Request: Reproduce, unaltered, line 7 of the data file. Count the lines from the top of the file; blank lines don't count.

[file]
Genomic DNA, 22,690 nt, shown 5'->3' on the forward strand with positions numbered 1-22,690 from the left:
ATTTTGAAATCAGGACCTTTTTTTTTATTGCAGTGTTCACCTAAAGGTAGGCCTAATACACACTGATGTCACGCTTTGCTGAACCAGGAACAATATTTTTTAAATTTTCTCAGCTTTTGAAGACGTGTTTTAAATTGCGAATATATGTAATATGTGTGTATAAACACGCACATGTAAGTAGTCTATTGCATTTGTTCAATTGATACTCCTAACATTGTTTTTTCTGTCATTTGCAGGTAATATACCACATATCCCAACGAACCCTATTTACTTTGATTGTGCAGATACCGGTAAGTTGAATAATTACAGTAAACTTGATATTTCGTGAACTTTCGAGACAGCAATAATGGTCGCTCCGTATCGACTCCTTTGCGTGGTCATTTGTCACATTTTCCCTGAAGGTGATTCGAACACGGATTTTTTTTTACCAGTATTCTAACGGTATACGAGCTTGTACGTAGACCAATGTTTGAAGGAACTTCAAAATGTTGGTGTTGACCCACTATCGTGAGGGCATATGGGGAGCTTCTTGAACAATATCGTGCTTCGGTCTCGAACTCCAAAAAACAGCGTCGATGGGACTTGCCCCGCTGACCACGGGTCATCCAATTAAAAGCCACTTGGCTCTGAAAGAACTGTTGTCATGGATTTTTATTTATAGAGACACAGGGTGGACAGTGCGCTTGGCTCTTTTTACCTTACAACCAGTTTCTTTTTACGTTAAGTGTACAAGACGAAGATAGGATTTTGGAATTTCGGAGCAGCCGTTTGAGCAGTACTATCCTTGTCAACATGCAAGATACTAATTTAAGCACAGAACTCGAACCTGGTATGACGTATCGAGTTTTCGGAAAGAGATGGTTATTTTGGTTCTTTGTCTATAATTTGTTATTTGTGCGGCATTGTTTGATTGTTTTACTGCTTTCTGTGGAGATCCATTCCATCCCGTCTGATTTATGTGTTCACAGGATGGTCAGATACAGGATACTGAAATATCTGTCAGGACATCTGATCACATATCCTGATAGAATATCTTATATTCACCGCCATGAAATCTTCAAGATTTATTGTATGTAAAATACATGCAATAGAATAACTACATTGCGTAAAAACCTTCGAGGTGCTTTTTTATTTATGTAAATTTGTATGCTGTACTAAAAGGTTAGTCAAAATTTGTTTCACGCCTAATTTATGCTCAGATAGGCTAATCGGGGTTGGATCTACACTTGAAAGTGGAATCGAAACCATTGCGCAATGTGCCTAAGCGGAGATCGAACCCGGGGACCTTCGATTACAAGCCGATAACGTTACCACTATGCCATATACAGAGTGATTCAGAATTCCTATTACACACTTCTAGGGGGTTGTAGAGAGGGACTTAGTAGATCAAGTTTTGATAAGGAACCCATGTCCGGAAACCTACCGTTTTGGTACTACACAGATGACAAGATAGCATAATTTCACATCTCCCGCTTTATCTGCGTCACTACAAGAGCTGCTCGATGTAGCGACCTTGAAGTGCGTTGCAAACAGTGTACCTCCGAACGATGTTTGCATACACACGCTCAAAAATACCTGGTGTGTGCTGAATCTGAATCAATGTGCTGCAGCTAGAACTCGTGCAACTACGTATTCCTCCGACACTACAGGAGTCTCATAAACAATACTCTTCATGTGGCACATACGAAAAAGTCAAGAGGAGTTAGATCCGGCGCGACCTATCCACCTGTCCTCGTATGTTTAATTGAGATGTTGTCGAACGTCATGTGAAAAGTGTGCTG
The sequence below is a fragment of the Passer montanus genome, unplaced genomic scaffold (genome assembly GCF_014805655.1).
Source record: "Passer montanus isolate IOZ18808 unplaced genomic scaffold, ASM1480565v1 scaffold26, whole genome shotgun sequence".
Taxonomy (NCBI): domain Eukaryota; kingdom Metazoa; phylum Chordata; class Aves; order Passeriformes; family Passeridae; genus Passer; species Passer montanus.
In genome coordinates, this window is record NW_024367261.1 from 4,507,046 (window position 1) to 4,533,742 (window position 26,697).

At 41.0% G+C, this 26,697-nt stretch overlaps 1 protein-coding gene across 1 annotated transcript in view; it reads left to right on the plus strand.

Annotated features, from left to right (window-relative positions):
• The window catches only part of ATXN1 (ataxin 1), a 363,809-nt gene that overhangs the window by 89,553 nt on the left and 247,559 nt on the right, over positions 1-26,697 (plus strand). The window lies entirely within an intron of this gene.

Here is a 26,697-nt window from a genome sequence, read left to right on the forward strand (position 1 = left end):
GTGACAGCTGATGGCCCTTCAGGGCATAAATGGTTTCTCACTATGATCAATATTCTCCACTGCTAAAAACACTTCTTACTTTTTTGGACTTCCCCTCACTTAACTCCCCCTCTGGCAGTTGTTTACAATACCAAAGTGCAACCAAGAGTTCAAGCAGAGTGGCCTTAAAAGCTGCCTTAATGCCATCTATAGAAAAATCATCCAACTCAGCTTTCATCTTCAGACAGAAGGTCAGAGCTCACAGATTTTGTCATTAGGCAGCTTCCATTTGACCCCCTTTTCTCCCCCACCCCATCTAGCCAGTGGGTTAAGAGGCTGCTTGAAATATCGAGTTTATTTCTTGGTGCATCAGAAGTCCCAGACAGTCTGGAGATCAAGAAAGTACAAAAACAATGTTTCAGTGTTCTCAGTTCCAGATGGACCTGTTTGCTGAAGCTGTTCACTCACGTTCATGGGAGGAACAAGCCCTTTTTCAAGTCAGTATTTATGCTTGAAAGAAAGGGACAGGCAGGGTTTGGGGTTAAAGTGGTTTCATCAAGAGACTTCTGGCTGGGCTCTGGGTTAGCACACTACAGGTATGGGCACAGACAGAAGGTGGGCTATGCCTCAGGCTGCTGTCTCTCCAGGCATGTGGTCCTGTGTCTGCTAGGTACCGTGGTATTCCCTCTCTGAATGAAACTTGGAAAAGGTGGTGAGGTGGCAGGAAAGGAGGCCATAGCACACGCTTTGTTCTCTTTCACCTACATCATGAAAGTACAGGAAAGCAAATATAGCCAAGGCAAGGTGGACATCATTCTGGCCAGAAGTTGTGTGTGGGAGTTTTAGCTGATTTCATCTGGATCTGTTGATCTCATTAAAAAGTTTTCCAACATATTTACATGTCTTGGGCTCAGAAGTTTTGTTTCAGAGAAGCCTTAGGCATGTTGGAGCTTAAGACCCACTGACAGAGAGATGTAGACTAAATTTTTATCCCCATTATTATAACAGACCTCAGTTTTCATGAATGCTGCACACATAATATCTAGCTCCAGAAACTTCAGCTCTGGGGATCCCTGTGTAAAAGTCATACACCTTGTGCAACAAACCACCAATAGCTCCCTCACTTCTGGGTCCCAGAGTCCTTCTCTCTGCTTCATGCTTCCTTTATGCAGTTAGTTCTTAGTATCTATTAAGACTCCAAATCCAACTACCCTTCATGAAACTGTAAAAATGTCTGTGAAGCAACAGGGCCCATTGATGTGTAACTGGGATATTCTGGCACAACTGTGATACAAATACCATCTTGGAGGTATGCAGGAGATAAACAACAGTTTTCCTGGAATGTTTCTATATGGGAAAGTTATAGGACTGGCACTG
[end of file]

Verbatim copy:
At 41.0% G+C, this 26,697-nt stretch overlaps 1 protein-coding gene across 1 annotated transcript in view; it reads left to right on the plus strand.